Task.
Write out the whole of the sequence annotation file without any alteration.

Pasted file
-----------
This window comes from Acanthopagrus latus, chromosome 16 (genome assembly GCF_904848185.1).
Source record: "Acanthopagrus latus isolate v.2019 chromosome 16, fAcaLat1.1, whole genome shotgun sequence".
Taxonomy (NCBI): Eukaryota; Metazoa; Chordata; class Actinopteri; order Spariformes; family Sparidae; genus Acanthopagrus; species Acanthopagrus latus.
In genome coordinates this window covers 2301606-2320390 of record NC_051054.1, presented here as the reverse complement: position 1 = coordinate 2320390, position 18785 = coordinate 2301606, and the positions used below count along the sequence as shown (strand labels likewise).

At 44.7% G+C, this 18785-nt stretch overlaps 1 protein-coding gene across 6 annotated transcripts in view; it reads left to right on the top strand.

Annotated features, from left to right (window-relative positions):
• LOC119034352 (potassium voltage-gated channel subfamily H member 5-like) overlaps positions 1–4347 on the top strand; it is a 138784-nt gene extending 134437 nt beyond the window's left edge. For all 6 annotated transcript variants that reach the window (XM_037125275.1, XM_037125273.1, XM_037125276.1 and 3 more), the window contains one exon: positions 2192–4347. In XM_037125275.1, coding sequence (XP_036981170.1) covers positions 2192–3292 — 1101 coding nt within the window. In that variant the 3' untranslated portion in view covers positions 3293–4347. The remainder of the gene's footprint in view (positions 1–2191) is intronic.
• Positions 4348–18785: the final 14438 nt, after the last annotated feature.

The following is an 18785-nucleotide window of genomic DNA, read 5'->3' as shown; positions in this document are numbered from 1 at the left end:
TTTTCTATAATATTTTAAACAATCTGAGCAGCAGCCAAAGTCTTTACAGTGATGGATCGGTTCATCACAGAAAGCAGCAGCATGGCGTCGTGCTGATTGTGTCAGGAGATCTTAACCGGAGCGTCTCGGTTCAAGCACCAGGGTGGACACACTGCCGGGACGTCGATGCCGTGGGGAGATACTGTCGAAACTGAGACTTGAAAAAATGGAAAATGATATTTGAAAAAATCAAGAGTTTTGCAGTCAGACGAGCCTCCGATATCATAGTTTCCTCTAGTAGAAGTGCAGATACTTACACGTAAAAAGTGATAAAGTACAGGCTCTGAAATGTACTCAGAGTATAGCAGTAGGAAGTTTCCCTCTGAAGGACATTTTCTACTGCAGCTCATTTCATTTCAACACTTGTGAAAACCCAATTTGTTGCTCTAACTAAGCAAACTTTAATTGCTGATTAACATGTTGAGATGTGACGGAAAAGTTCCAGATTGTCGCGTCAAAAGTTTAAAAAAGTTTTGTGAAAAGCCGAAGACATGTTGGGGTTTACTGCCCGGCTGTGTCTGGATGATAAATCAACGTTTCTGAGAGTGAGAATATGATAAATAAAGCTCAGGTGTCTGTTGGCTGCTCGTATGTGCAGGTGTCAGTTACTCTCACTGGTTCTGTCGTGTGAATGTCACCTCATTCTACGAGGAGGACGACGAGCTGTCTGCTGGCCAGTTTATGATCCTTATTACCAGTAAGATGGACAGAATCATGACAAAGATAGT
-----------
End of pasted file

This window comes from Acanthopagrus latus, chromosome 16 (genome assembly GCF_904848185.1).
Source record: "Acanthopagrus latus isolate v.2019 chromosome 16, fAcaLat1.1, whole genome shotgun sequence".
Taxonomy (NCBI): Eukaryota; Metazoa; Chordata; class Actinopteri; order Spariformes; family Sparidae; genus Acanthopagrus; species Acanthopagrus latus.
In genome coordinates this window covers 2301606-2320390 of record NC_051054.1, presented here as the reverse complement: position 1 = coordinate 2320390, position 18785 = coordinate 2301606, and the positions used below count along the sequence as shown (strand labels likewise).

At 44.7% G+C, this 18785-nt stretch overlaps 1 protein-coding gene across 6 annotated transcripts in view; it reads left to right on the top strand.

Annotated features, from left to right (window-relative positions):
• LOC119034352 (potassium voltage-gated channel subfamily H member 5-like) overlaps positions 1–4347 on the top strand; it is a 138784-nt gene extending 134437 nt beyond the window's left edge. For all 6 annotated transcript variants that reach the window (XM_037125275.1, XM_037125273.1, XM_037125276.1 and 3 more), the window contains one exon: positions 2192–4347. In XM_037125275.1, coding sequence (XP_036981170.1) covers positions 2192–3292 — 1101 coding nt within the window. In that variant the 3' untranslated portion in view covers positions 3293–4347. The remainder of the gene's footprint in view (positions 1–2191) is intronic.
• Positions 4348–18785: the final 14438 nt, after the last annotated feature.

The following is an 18785-nucleotide window of genomic DNA, read 5'->3' as shown; positions in this document are numbered from 1 at the left end:
TTTTCTATAATATTTTAAACAATCTGAGCAGCAGCCAAAGTCTTTACAGTGATGGATCGGTTCATCACAGAAAGCAGCAGCATGGCGTCGTGCTGATTGTGTCAGGAGATCTTAACCGGAGCGTCTCGGTTCAAGCACCAGGGTGGACACACTGCCGGGACGTCGATGCCGTGGGGAGATACTGTCGAAACTGAGACTTGAAAAAATGGAAAATGATATTTGAAAAAATCAAGAGTTTTGCAGTCAGACGAGCCTCCGATATCATAGTTTCCTCTAGTAGAAGTGCAGATACTTACACGTAAAAAGTGATAAAGTACAGGCTCTGAAATGTACTCAGAGTATAGCAGTAGGAAGTTTCCCTCTGAAGGACATTTTCTACTGCAGCTCATTTCATTTCAACACTTGTGAAAACCCAATTTGTTGCTCTAACTAAGCAAACTTTAATTGCTGATTAACATGTTGAGATGTGACGGAAAAGTTCCAGATTGTCGCGTCAAAAGTTTAAAAAAGTTTTGTGAAAAGCCGAAGACATGTTGGGGTTTACTGCCCGGCTGTGTCTGGATGATAAATCAACGTTTCTGAGAGTGAGAATATGATAAATAAAGCTCAGGTGTCTGTTGGCTGCTCGTATGTGCAGGTGTCAGTTACTCTCACTGGTTCTGTCGTGTGAATGTCACCTCATTCTACGAGGAGGACGACGAGCTGTCTGCTGGCCAGTTTATGATCCTTATTACCAGTAAGATGGACAGAATCATGACAAAGATAGT